Last month I presented a paper entitled ‘Why Experiment? A Critical Analysis of the Values Behind Digital Scholarly Publishing’ at the 9th International Conference Crossroads in Cultural Studies, Paris, France, July 4th, 2012, hosted by Sorbonne Nouvelle University and UNESCO. This presentation was part of the panel: ‘Publishing Cultural Studies, Now and in the Future’, with excellent papers by Ted Striphas and Mark Hayward, and by Clare Birchall. Striphas and Hayward studied the publication practices of the Birmingham Centre for Contemporary Cultural Studies (BCCCS) during its heyday in the 1960s and 70s for their paper “Working Papers in Cultural Studies, or, the Virtues of Gray Literature“, which is available as a working paper (and open for comments) on the Differences & Repetitions Wiki. Clare Birchall explored the relationship between publishing, transparency and secrecy in her paper entitled ‘Liquid Theory TV: Publishing, Publicity and Secrecy’ which was based around a screening of the latest installment of Liquid Theory TV entitled ‘The Post-Secret State’ (see underneath).
Why experiment? A critical analysis of the values behind digital scholarly publishing
Digital scholarly publishing and the Humanities—their relationship can hardly be perceived as a classic love story. However, after an initial period of distrust and apprehension, digital publishing—although not yet ubiquitous—is gaining ground fast in the Humanities. The publishing practices that have been dominant in the Sciences, Technology and Medicine fields for some time now, are being explored and adapted in this context too. Increasingly Humanities journals are available online, and, although still lagging behind, books are following at a swift pace. Commercial publishers, not-for profit presses, libraries and academics, platforms like Google and Amazon; a variety of old and new players in the field of scholarly communication are experimenting with new publishing and business models to make Humanities research available online.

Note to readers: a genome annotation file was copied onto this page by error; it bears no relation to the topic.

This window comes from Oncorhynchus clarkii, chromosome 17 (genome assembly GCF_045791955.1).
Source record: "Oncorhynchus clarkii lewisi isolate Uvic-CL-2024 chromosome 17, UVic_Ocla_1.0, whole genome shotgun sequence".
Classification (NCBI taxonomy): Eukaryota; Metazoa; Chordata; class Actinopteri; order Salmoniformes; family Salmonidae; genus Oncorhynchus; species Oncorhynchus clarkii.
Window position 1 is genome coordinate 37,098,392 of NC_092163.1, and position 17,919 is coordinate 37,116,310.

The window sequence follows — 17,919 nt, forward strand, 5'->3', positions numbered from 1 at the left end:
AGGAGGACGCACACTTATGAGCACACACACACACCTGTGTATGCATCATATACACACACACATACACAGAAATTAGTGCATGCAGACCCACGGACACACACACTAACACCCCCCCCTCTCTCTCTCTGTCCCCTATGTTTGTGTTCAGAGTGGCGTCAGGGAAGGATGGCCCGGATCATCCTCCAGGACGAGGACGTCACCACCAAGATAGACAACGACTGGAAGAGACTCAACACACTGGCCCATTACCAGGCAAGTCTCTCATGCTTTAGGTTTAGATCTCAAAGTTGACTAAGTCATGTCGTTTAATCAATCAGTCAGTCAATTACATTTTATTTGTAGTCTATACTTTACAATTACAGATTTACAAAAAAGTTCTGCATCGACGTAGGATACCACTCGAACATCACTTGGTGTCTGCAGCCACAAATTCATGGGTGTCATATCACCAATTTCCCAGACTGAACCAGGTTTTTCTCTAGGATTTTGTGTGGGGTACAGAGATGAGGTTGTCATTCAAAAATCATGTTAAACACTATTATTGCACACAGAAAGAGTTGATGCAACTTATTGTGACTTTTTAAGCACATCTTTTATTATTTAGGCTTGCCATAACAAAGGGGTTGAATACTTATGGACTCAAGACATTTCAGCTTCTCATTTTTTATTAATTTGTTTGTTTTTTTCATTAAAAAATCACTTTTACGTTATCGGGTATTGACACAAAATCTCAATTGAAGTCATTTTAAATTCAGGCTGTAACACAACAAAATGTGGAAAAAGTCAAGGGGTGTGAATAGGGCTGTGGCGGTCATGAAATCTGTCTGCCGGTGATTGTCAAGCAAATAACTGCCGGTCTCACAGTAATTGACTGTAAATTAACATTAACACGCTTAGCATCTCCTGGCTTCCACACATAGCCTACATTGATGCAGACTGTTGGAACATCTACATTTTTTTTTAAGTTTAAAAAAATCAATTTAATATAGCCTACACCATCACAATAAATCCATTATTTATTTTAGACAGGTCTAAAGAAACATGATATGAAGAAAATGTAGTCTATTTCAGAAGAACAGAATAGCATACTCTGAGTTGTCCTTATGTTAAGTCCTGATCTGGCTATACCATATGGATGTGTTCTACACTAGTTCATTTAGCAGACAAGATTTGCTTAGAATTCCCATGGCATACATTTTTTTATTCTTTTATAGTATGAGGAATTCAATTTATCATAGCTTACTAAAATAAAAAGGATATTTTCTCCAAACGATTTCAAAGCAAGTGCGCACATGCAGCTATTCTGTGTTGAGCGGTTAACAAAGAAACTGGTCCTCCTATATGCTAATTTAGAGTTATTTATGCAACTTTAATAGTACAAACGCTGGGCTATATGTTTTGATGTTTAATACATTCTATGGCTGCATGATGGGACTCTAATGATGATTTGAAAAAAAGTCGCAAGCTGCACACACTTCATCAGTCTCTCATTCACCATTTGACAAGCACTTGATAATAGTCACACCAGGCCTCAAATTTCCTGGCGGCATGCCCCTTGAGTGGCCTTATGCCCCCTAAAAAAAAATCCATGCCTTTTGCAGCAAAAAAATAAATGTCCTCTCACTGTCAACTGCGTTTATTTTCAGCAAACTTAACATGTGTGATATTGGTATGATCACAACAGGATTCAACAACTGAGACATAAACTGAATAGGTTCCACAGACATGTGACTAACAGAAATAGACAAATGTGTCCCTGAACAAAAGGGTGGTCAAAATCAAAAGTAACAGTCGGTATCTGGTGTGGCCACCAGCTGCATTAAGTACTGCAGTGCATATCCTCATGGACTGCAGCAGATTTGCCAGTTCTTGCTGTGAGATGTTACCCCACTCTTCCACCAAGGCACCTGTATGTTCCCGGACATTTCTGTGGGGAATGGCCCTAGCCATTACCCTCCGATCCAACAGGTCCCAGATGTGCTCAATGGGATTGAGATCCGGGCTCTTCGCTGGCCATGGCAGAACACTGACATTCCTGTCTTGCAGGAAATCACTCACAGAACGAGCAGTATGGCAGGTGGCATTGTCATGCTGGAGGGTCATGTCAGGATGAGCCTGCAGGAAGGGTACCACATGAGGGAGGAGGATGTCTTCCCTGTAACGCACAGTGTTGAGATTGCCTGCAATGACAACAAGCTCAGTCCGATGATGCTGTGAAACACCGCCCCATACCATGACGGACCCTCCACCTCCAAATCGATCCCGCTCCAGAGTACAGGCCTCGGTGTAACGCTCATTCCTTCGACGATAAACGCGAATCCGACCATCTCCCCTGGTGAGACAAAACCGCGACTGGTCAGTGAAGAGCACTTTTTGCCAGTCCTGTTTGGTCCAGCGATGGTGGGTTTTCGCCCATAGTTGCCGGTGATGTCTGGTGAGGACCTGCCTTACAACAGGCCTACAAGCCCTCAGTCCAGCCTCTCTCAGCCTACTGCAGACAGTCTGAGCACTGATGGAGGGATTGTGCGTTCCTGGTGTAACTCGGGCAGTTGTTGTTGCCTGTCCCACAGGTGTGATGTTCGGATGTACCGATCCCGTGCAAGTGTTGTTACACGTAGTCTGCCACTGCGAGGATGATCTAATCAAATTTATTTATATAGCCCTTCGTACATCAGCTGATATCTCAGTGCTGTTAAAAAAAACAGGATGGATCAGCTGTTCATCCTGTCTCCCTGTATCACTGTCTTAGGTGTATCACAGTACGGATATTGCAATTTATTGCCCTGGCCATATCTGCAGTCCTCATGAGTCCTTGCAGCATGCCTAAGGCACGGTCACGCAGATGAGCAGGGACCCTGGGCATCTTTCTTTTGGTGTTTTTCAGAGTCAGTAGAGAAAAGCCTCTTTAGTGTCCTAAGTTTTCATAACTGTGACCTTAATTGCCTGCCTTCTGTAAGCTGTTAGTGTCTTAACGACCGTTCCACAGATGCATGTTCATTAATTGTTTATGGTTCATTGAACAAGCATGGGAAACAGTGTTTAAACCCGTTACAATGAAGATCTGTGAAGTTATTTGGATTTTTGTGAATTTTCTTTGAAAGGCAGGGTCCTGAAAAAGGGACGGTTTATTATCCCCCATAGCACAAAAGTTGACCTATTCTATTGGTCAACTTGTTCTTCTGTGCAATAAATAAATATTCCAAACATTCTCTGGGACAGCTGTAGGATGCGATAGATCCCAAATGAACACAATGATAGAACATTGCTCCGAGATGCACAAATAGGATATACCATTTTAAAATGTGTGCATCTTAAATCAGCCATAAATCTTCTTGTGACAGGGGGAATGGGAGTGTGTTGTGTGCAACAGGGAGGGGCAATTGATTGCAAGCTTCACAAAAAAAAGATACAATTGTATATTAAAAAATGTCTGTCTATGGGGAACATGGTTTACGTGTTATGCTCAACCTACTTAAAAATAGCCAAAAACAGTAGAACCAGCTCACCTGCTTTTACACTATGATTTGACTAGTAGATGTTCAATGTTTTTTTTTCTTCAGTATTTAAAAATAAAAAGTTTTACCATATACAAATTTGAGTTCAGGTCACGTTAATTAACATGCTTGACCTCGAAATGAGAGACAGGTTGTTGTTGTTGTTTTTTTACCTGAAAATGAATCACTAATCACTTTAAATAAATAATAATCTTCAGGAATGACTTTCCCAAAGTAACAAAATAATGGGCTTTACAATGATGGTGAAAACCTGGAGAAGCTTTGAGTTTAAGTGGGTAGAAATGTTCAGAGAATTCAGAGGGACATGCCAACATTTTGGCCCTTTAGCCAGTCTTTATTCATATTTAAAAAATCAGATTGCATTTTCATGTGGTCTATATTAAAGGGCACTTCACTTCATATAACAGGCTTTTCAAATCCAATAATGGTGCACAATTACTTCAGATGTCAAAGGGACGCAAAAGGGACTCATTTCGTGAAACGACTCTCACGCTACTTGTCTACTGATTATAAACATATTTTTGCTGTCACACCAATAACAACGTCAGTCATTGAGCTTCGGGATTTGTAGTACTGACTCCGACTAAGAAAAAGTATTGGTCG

However, the motivations behind these experiments with communicating research result online, differ substantially. In this paper, I will argue how experiments with digital publishing in the Humanities, and especially with respect to making knowledge available for free on the web, without barriers to access and reuse, are increasingly being accompanied by a neoliberal rhetoric pertaining to the knowledge economy and its demand for continual innovation. Following the demands of innovation, sustainability, and transparency that this rhetoric relates to, experimenting with making research results available online is seen to aid the search for new sustainable business models, to help the creation of competitive advantage, and to sustain the successive testing of new products to satisfy consumer demand. Experimentation with digital, open, online publishing increasingly takes place with a specific result, or outcome already in place: to ensure that a new publishing or business model is sustainable, that it is effective, in order for it to become a model which can be monetarised with the ultimate goal to increase return on investment.
However, as I will argue here, not all experimentation in digital online publishing abides to this discourse. This paper explores the motives underlying a series of radical experiments in the Humanities—in cultural studies more specifically—that endorse and promote an alternative set of values, based on different underlying ethics. Here experimentation is understood as a heterogeneous, unpredictable, singular and uncontained process or experience. Mostly academic-led and centered, these experiments with making research available in Open Access, with new formats such as liquid monographs, wiki-publications and remixed books, and with the establishment of new, alternative institutions and practices, try to challenge and reconceptualise scholarly communication. This paper shows how their approach towards openness, exploring new formats and stimulating sharing and re-use of content, can be seen as a radical alternative to and a critique of the business ethics underlying innovations in the knowledge economy.